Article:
The Karnataka Forum for Dignity is a disaster waiting to happen. Investigation agencies are burning the midnight's oil, trying to dig up intel on the outfit, which is alleged to have links with the Students Islamic Movement of India and Pakistan's Inter Services Intelligence.
Intelligence Bureau sources told rediff.com that they have picked up lot of activity involving the organisation and want to curb it before it goes political. Police say it is one of the fastest growing outfits in South India with nearly 40,000 members.
A couple of months ago the probe against the members of this organisation was on in full swing. Today, the Bengaluru Police and the IB are finding it difficult to track down the outfit's mastermind, Naved Ahmed.
According to the investigation records, Ahmed is a habitual offender and specialises in robbery and kidnapping. The money collected funds the organisation.
An interpol red corner alert has also been issued in his name.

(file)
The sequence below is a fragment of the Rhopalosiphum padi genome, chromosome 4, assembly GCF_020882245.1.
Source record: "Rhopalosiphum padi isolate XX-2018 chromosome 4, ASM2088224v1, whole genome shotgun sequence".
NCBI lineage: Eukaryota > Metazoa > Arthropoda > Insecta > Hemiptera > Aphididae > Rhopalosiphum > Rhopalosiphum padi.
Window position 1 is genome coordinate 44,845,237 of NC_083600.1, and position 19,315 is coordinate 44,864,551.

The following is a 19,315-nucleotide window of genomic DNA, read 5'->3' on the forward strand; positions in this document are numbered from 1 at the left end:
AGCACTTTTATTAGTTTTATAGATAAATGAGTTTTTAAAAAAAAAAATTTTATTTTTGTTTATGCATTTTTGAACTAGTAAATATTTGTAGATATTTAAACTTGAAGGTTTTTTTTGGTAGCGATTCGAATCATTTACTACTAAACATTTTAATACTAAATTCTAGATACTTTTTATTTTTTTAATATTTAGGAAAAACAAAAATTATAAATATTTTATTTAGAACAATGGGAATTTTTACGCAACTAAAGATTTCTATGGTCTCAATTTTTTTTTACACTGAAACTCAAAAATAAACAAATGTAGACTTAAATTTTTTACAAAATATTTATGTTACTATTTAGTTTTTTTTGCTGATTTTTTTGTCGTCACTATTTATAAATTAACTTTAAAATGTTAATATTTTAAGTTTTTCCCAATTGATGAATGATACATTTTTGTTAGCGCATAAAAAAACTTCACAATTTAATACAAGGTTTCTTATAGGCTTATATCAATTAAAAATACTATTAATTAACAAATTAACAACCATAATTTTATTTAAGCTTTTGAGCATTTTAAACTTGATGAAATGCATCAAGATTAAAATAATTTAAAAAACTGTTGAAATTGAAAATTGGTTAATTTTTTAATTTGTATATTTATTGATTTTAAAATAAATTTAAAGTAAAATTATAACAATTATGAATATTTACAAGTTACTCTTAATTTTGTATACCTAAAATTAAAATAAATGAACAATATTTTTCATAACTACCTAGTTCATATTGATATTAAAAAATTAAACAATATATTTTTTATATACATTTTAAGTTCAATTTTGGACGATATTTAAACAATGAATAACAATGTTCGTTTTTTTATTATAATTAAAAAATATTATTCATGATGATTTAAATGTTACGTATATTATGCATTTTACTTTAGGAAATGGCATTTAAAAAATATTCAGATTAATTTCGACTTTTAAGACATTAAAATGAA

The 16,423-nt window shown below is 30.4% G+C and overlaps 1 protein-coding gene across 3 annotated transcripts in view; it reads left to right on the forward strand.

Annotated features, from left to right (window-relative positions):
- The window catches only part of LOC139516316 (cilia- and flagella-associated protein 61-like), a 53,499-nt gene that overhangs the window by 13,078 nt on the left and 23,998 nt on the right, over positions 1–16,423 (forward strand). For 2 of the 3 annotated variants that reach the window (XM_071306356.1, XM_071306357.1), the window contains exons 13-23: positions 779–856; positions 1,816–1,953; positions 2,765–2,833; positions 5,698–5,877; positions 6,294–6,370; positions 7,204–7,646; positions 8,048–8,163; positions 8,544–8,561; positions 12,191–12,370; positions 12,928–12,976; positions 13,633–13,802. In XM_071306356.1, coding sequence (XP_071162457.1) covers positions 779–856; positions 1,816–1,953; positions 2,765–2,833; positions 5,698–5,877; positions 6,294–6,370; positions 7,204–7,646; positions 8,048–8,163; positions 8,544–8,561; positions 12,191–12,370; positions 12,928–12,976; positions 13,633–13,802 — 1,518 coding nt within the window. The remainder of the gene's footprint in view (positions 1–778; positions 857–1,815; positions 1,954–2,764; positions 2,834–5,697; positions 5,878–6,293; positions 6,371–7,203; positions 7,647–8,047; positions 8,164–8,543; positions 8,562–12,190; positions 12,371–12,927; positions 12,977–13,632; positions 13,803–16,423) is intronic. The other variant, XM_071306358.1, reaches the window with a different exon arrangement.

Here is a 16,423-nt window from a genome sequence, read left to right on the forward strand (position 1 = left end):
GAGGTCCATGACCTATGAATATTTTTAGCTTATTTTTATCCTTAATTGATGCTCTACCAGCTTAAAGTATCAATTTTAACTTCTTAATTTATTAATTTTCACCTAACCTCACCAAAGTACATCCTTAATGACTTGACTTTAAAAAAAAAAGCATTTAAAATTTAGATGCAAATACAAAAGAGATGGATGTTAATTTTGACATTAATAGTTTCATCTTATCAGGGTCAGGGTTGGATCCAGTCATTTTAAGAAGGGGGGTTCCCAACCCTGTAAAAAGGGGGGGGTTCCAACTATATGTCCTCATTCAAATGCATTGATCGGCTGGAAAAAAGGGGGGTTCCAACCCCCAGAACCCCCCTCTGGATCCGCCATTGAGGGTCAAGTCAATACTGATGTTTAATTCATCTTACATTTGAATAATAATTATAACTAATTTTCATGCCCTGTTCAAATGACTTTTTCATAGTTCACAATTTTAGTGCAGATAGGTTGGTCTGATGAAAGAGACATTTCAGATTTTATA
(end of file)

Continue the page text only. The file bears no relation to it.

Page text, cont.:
The bigger concern is the growing number of the outfit's members.
The formation is very much on the lines of the Indian Mujahideen or the SIMI after the ban. While the IM and the SIMI targeted the educated youth, the KFD has members from a very low rung of the society.
The police say that an outfit such as the KFD should not be viewed only as a Karnataka problem, but over the days it can grow to become a menace for Southern India.
The police are studying the links the outfit has with some political groups in Kerala. There are traces of this organisation in Andhra Pradesh and Tamil Nadu as well. In Karnataka, the police have found this organisation to be strongest in Mangalore, Mysore and Bengaluru.
Investigations have shown that the primary agenda of the outfit is to grow politically.
"We want to ensure that this outfit does not grow any more and the rate at which they continue with their activity is causing a nightmare for the police. The ideology adopted by this outfit shows very clearly that they are hitting on emotive points to further their cause. It may not be as polished as the SIMI or the IM, but a crime is a crime," a police official said.
Today, according to investigators, KFD shows traces of affiliations with some terror groups in India.
"It is a typical case of what happened with the SIMI and how the ISI used it to become a primary striking force in India. The same is happening to the KFD and before they make inroads politically, we need to shut it down," the official added